lucky for some?
Black Sabbath: 13 – album review
lucky for some?

Black Sabbath – 13 (Mercury)

CD / DL / LP

Out Now


When Kerrang ran it’s “Tom Jones to join Black Sabbath” April fools story in 1988, it didn’t seem that far fetched. At the time Sabbath had truly lost the plot, with Tony Iommi dragging a bunch of faceless LA Session musicians around the half-full civic halls of England and the brand name through the mud. At the same time, Ozzy Osbourne’s career hit paydirt with his downright creepy impersonation of Judith Chalmers on crack hitting a nerve with alienated middle American youth. It was all so far away from the trailblazing band who had, in the space of the first three chords of the first track of the first album had invented heavy metal itself.

Fast forward through twenty five years of reconfigurations, reunions, reality TV, hissy fits and hearts attacks and three quarters of the classic lineup have come together to make their first album since 1978’s much maligned (but utterly brilliant) Never Say Die.

So are all the elements in place? The Serial Killer Is Just Behind You Wearing His Mums Skinned Face As A Mask guitar riffs? Check! The I Am Terrified Of My Own Shadow In Fact I’m Scared Of Everything vocals? Yep (sort of). The David Icke via Aston Villa Paranoid Conspiracy Theory Lyrics?  Present and correct! The incongruously jazzy drums? There they are, skittering away behind the monolithic slabs of noise, albeit via a different, younger drummer with the same initials, and hey, if that worked for Emerson, Lake and Powell it can work for us too…

The problem with “13” is that, when these elements are combined, the impression is mostly of a loving, respectful, studiously assembled homage to the masters of doom rather than the real thing.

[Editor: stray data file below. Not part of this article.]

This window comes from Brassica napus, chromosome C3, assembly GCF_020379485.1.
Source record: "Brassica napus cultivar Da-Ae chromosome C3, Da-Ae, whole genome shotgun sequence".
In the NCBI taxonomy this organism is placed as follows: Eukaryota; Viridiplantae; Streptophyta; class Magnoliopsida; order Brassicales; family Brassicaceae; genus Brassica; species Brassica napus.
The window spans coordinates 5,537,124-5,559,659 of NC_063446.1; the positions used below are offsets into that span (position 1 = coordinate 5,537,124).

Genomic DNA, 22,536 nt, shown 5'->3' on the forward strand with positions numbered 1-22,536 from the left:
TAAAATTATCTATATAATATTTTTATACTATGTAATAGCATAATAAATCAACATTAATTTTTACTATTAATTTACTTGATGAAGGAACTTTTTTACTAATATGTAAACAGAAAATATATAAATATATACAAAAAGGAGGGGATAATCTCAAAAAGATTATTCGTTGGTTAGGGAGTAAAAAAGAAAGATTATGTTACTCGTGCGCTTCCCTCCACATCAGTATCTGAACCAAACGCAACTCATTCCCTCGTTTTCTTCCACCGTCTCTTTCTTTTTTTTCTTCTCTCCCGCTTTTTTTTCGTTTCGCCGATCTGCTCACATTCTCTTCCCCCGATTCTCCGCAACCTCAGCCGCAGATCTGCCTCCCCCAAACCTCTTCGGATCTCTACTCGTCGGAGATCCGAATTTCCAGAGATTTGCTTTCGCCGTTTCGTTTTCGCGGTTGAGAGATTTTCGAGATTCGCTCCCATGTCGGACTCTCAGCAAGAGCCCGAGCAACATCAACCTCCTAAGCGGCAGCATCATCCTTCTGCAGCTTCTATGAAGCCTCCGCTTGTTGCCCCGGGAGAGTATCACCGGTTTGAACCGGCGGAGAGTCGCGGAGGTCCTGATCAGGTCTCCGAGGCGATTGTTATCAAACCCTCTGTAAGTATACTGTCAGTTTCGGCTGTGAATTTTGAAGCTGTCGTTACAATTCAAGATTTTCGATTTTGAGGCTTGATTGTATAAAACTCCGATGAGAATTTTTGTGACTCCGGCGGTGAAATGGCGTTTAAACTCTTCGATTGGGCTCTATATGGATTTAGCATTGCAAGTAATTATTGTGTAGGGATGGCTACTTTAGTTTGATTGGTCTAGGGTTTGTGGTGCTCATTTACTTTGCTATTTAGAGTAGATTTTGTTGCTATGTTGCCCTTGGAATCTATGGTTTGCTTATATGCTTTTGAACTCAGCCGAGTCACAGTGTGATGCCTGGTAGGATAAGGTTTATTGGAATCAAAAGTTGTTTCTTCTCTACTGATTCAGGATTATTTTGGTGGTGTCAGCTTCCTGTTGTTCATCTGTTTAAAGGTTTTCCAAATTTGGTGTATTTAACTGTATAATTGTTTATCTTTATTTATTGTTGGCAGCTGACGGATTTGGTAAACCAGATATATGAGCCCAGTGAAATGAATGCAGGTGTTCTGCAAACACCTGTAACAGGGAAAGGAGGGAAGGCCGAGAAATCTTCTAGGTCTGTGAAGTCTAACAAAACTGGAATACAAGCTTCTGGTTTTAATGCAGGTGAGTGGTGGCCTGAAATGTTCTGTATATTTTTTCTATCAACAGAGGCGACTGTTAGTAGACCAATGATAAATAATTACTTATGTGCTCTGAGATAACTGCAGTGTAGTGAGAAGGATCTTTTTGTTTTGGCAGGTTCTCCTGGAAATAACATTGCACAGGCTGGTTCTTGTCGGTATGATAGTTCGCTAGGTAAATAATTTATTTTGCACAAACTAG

As the first track, “End Of The Beginning” lurches into motion with the momentum of a tank the size of Birmigham rolling slowly through the sludgy inlets of Hades itself, every Sabbath fan should be grinning ear to ear. In the middle section, when the pace suddenly quickens to the kind of elephantine gallop which Iron Maiden have based a whole career on, metal heads all over the world will be shaking those greasy tresses, basking in the fuzzy warm glow of easy recognition. But when the second track, the lead single “God Is Dead” follows exactly the same pattern, as do the majority of tracks, the impression is one of being manipulated rather than moved, of being jerked around on rusty puppet strings by men who know the formula, and to paraphrase George Santayana, are doomed to repeat it.

That’s not to say that there’s not plenty to enjoy here, “Loner” marries the stomp of NIB to the keening melody of NSD’s Airdance and the fantastic “Age Of Reason” pulls in the spooky choral effects of Supertzar (or Seventh Star for you proper Sabbath geeks!) over a churning riff straight from their 70’s heyday.

The centrepiece though is the dark psychedelic blues of “Damaged Soul”, a direct throwback to the swinging slime of the early days as Earth, with Ozzy summoning the spine-tingling, authentic TERROR in his vocals which gave so much of Black Sabbaths early output a genuinely sinister appeal. “13” is worth buying for this track alone, a proper ten ton tune.

I can’t not enjoy a Black Sabbath album, it’s the sound of my youth, but “13” represents a bit of a wasted opportunity. Instead of returning to the devil may care experimentalism of the first few records, or producing the kind of rebelliously moronic joyful racket that had me air-guitaring my way through my teenage years, we’ve instead got a very cautious record. These three grandees of metal seem all too aware of their legacy, and it’s this self-consciousness, and an attendant unwillingness to push the boundaries that prevents the reunion album from being the triumph we all hoped for.

But c’mon… clap your hands…. Let’s go fucking crazy… I can’t hear you… Tony Iommi has recently said that he DOES want to work with Tom Jones! Never say Dai!

All words by Paul Stevens. More writing by Paul on Louder Than War can be found here.

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Web developer and poet based in Manchester UK. Big fan of the prog. Punk rock denier.


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